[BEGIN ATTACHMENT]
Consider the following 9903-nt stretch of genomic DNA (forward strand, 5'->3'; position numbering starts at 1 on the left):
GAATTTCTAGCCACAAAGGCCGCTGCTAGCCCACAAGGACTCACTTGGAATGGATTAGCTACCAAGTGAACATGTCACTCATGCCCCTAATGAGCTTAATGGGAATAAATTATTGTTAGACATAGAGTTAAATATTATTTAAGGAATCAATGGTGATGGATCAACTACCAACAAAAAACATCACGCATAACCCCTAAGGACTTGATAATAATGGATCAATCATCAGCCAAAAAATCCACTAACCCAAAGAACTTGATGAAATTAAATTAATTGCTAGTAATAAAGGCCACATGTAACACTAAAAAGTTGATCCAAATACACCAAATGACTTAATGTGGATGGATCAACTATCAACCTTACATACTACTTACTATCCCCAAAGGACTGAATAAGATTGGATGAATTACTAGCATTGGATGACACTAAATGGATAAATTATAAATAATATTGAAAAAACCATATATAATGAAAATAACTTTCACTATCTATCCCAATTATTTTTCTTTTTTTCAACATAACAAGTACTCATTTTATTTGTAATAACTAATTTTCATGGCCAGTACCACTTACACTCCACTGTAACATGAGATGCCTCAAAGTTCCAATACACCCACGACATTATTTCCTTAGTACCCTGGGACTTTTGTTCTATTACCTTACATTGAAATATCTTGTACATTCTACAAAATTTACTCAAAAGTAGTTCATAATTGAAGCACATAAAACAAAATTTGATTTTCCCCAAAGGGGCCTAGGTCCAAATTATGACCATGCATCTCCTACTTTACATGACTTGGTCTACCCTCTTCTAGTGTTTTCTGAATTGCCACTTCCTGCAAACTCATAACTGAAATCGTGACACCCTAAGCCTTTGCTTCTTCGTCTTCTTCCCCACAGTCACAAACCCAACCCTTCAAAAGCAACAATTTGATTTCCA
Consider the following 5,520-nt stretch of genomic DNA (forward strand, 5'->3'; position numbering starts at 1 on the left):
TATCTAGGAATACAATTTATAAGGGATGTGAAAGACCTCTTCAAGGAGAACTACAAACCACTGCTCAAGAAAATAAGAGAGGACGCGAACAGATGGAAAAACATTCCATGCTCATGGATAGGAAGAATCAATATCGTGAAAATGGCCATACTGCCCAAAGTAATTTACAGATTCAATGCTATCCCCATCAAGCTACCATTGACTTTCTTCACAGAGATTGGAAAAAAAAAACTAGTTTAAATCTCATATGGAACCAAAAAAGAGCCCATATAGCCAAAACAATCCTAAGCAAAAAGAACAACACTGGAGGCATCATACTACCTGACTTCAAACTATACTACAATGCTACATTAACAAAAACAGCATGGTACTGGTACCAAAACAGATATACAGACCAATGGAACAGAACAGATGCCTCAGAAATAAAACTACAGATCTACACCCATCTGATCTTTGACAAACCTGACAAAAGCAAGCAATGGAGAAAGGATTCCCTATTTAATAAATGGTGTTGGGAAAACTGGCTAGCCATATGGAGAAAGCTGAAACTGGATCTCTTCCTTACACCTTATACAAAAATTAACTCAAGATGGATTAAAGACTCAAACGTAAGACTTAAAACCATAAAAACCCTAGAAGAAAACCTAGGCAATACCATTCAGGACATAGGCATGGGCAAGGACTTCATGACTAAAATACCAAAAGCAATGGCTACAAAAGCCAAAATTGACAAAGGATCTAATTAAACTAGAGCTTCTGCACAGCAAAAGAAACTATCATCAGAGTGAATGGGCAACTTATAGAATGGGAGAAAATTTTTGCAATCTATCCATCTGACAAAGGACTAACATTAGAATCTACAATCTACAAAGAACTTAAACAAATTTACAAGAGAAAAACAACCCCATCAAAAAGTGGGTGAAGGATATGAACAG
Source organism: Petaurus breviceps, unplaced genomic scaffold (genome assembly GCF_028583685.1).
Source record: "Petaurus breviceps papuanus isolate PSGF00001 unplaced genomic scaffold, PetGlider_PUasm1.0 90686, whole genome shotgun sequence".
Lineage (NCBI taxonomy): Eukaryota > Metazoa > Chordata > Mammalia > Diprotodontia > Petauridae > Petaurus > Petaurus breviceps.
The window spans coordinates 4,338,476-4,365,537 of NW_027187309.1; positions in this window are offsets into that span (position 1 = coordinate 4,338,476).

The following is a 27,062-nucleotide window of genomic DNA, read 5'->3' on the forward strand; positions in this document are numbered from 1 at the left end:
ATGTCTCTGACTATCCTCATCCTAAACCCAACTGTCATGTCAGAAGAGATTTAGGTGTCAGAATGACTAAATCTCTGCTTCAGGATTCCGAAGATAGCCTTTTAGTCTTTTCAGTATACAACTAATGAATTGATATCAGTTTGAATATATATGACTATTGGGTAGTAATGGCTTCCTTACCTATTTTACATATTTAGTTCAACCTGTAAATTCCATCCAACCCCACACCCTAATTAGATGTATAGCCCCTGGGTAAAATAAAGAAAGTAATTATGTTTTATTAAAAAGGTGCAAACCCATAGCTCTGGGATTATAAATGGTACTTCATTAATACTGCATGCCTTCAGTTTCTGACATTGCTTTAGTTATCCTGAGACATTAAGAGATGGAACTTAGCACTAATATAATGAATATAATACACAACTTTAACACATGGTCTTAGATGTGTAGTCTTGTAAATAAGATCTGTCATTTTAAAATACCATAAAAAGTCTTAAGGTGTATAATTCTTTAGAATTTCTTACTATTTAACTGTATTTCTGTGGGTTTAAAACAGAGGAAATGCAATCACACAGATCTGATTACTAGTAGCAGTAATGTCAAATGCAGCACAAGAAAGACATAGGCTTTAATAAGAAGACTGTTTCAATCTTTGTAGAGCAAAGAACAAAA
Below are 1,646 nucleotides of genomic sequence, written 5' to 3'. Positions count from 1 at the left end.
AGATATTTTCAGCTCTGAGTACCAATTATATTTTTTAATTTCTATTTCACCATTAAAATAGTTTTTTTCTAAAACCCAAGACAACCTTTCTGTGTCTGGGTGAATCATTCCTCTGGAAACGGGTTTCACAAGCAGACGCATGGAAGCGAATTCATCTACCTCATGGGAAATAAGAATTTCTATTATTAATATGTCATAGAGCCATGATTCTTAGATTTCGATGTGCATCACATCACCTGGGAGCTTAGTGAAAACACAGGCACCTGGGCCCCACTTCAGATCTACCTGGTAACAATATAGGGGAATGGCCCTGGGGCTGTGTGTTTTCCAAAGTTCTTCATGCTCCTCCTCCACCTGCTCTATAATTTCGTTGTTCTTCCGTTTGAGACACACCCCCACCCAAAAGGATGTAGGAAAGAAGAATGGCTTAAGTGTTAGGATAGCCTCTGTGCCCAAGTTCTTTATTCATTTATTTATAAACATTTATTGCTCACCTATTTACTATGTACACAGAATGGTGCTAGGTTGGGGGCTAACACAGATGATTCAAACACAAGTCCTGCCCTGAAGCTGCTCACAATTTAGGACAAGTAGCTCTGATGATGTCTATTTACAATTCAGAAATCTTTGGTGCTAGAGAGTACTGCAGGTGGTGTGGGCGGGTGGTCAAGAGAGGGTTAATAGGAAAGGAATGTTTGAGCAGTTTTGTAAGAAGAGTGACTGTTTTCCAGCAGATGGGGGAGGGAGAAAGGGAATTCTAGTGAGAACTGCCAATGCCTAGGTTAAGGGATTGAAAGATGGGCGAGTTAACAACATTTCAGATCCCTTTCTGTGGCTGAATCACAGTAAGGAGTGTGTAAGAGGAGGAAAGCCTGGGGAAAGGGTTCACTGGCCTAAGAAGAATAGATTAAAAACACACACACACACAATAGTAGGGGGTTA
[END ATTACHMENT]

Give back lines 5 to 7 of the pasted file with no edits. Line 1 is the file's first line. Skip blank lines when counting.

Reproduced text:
Source organism: Petaurus breviceps, unplaced genomic scaffold (genome assembly GCF_028583685.1).
Source record: "Petaurus breviceps papuanus isolate PSGF00001 unplaced genomic scaffold, PetGlider_PUasm1.0 90686, whole genome shotgun sequence".
Lineage (NCBI taxonomy): Eukaryota > Metazoa > Chordata > Mammalia > Diprotodontia > Petauridae > Petaurus > Petaurus breviceps.